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Listening for the genuine question

I am impressed by spiritual teachers/coaches who can meet people where they are, especially when that “where” means a confusing web of stories.

It seems that the best teachers listen – with genuine interest and patience – for the spark within and behind those webs. What is the student really asking? What is alive for them behind the confusion?

I notice for myself that even when I get caught up in stories, there is a genuine question inside of it. And that is the question that skilled teachers are able to uncover and respond to.

Of course, some are smart and make it easy on themselves and their students, such as Adyashanti who asks his students to sit with their question for a while and allow it to distill and clarify over time, before it is asked. That way, some of the layers of additional stories fall away and a more essential and genuine question is left. And the student may find some insights for themselves too in the process.

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Free to meet people where they are

It is easy to see that when I am caught up in my beliefs, I am not able to meet people where they are. I see them through my stories of them (as I always do), and am also limited in where I can go through my own identification, through the stories I take as true about myself, others and life.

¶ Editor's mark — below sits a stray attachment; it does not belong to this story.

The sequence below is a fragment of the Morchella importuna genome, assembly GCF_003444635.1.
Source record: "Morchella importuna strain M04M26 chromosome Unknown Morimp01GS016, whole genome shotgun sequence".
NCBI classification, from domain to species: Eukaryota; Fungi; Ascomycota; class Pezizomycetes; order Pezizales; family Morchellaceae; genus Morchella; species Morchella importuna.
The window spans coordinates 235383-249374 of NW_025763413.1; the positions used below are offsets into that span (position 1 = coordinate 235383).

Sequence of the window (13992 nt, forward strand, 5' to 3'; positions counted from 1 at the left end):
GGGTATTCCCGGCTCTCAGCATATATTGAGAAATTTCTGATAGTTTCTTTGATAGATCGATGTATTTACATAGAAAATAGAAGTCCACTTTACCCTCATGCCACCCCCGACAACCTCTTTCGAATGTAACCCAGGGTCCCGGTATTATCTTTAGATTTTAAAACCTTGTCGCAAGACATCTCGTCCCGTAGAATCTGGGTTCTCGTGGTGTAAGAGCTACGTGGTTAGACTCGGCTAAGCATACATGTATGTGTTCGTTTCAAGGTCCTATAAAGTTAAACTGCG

When there is a freedom from a particular belief, there is also a freedom from a particular identification, and more options in terms of where to go. I am more free to meet people where they are, go to the stories they hold as true – or are just familiar with and find useful – and try them on, see how the world looks through those particular stories. And if it looks like some variation of hell, I can find some clarity in myself around those stories, a way out of identification with them. And by doing that, there is an invitation for the other to find clarity in themselves, or not, depending on what is available to them and where they wish to go.

I am not aware of any better example of this than Byron Katie. She is completely free to go wherever the other person is, and she is more than willing to go into hell with them and shine some clarity on it for herself, which can then help the other find clarity for themselves.

Of course, meeting someone where they are is also a story. In this context, I can only imagine what story they take as true here and now, and then try it on for myself. What happens if I take that story as true? How do I live my life? How do I see myself and others? And who am I without that belief? How do I live my life without that belief?